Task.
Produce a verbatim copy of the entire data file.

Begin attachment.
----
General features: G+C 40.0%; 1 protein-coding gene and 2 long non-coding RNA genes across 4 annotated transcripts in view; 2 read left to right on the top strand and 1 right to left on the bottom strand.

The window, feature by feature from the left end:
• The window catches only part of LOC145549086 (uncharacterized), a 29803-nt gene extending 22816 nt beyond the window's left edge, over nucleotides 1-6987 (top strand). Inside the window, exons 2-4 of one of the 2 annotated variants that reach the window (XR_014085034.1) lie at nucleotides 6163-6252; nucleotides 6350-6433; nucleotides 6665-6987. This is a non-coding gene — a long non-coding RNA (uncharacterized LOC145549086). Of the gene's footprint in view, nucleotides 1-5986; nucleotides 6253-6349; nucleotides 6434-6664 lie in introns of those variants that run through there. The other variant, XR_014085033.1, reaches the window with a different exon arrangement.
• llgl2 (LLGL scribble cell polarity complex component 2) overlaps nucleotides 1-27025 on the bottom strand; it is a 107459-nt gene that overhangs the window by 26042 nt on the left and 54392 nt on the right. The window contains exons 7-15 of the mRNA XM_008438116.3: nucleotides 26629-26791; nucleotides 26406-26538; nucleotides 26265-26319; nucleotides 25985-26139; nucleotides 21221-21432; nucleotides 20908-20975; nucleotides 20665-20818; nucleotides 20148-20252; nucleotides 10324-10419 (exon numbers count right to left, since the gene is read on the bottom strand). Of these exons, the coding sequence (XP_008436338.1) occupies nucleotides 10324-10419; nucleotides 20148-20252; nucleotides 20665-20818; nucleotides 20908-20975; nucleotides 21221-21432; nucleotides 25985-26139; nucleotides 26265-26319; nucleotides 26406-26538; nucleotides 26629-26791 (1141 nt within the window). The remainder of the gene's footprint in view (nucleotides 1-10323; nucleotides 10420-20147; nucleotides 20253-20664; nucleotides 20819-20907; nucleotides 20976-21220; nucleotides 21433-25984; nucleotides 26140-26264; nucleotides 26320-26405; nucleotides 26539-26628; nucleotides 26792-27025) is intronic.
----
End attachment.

General features: G+C 40.0%; 1 protein-coding gene and 2 long non-coding RNA genes across 4 annotated transcripts in view; 2 read left to right on the top strand and 1 right to left on the bottom strand.

The window, feature by feature from the left end:
• The window catches only part of LOC145549086 (uncharacterized), a 29803-nt gene extending 22816 nt beyond the window's left edge, over nucleotides 1-6987 (top strand). Inside the window, exons 2-4 of one of the 2 annotated variants that reach the window (XR_014085034.1) lie at nucleotides 6163-6252; nucleotides 6350-6433; nucleotides 6665-6987. This is a non-coding gene — a long non-coding RNA (uncharacterized LOC145549086). Of the gene's footprint in view, nucleotides 1-5986; nucleotides 6253-6349; nucleotides 6434-6664 lie in introns of those variants that run through there. The other variant, XR_014085033.1, reaches the window with a different exon arrangement.
• llgl2 (LLGL scribble cell polarity complex component 2) overlaps nucleotides 1-27025 on the bottom strand; it is a 107459-nt gene that overhangs the window by 26042 nt on the left and 54392 nt on the right. The window contains exons 7-15 of the mRNA XM_008438116.3: nucleotides 26629-26791; nucleotides 26406-26538; nucleotides 26265-26319; nucleotides 25985-26139; nucleotides 21221-21432; nucleotides 20908-20975; nucleotides 20665-20818; nucleotides 20148-20252; nucleotides 10324-10419 (exon numbers count right to left, since the gene is read on the bottom strand). Of these exons, the coding sequence (XP_008436338.1) occupies nucleotides 10324-10419; nucleotides 20148-20252; nucleotides 20665-20818; nucleotides 20908-20975; nucleotides 21221-21432; nucleotides 25985-26139; nucleotides 26265-26319; nucleotides 26406-26538; nucleotides 26629-26791 (1141 nt within the window). The remainder of the gene's footprint in view (nucleotides 1-10323; nucleotides 10420-20147; nucleotides 20253-20664; nucleotides 20819-20907; nucleotides 20976-21220; nucleotides 21433-25984; nucleotides 26140-26264; nucleotides 26320-26405; nucleotides 26539-26628; nucleotides 26792-27025) is intronic.